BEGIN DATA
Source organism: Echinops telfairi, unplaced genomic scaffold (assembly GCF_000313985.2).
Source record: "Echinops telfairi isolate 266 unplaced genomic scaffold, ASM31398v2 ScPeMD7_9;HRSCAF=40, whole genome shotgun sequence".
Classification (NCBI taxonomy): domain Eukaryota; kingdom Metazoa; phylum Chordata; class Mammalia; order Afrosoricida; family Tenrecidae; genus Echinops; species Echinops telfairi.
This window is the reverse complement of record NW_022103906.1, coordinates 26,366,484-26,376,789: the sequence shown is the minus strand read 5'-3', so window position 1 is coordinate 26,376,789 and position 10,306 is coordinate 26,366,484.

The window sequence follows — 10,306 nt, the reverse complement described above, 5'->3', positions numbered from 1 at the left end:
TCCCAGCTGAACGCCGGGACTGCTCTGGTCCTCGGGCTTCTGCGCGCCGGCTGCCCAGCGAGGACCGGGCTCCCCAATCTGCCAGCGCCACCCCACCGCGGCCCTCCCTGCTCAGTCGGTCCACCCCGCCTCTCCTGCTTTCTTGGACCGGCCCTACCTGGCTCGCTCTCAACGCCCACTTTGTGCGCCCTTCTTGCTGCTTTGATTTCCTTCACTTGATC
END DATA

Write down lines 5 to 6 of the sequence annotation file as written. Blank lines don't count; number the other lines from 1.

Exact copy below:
The window sequence follows — 10,306 nt, the reverse complement described above, 5'->3', positions numbered from 1 at the left end:
TCCCAGCTGAACGCCGGGACTGCTCTGGTCCTCGGGCTTCTGCGCGCCGGCTGCCCAGCGAGGACCGGGCTCCCCAATCTGCCAGCGCCACCCCACCGCGGCCCTCCCTGCTCAGTCGGTCCACCCCGCCTCTCCTGCTTTCTTGGACCGGCCCTACCTGGCTCGCTCTCAACGCCCACTTTGTGCGCCCTTCTTGCTGCTTTGATTTCCTTCACTTGATC